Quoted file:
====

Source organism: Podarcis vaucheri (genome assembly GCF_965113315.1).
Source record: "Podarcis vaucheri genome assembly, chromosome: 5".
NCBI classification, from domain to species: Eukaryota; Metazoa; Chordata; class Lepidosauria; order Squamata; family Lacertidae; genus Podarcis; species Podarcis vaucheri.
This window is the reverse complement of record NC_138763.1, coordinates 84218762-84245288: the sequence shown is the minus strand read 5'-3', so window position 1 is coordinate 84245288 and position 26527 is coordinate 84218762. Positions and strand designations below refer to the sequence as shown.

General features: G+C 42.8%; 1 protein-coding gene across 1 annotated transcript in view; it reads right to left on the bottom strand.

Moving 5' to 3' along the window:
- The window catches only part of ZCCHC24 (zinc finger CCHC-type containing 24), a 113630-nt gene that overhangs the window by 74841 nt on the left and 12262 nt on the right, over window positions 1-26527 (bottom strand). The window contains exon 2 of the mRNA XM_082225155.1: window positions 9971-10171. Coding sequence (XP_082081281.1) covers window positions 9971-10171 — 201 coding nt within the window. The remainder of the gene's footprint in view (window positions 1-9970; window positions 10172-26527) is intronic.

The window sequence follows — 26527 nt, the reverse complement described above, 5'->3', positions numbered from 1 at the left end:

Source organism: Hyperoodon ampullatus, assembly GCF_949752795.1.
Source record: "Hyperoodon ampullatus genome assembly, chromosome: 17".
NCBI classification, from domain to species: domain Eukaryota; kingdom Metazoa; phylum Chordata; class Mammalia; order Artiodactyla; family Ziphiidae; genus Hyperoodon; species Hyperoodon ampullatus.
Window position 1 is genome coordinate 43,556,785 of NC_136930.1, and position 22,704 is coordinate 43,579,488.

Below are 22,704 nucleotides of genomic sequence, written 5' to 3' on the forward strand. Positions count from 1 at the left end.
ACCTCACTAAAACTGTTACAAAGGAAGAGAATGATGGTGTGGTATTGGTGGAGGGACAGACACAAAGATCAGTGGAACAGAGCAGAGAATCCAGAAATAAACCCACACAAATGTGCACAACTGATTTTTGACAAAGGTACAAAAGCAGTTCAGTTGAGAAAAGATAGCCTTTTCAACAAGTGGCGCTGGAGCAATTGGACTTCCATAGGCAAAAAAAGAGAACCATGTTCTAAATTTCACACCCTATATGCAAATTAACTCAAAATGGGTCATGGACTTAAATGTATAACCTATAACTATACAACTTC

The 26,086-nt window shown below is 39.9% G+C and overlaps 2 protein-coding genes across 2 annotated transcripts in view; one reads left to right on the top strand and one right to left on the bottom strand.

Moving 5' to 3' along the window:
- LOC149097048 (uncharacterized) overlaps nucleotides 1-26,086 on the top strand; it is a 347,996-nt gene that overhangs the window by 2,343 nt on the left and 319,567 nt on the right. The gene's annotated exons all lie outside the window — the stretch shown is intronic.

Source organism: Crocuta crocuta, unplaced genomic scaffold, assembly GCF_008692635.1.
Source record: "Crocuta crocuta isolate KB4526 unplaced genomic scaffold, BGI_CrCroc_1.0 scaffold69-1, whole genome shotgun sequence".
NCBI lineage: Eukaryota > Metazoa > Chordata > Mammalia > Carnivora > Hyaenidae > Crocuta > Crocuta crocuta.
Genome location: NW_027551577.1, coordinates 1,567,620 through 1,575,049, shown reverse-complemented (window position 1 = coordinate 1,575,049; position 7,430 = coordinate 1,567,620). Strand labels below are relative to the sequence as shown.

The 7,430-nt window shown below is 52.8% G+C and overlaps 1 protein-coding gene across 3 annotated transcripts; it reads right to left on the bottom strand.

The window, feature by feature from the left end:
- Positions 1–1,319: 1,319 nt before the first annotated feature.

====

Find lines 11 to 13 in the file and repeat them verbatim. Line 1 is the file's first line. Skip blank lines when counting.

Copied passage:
NCBI classification, from domain to species: domain Eukaryota; kingdom Metazoa; phylum Chordata; class Mammalia; order Artiodactyla; family Ziphiidae; genus Hyperoodon; species Hyperoodon ampullatus.
Window position 1 is genome coordinate 43,556,785 of NC_136930.1, and position 22,704 is coordinate 43,579,488.

Below are 22,704 nucleotides of genomic sequence, written 5' to 3' on the forward strand. Positions count from 1 at the left end.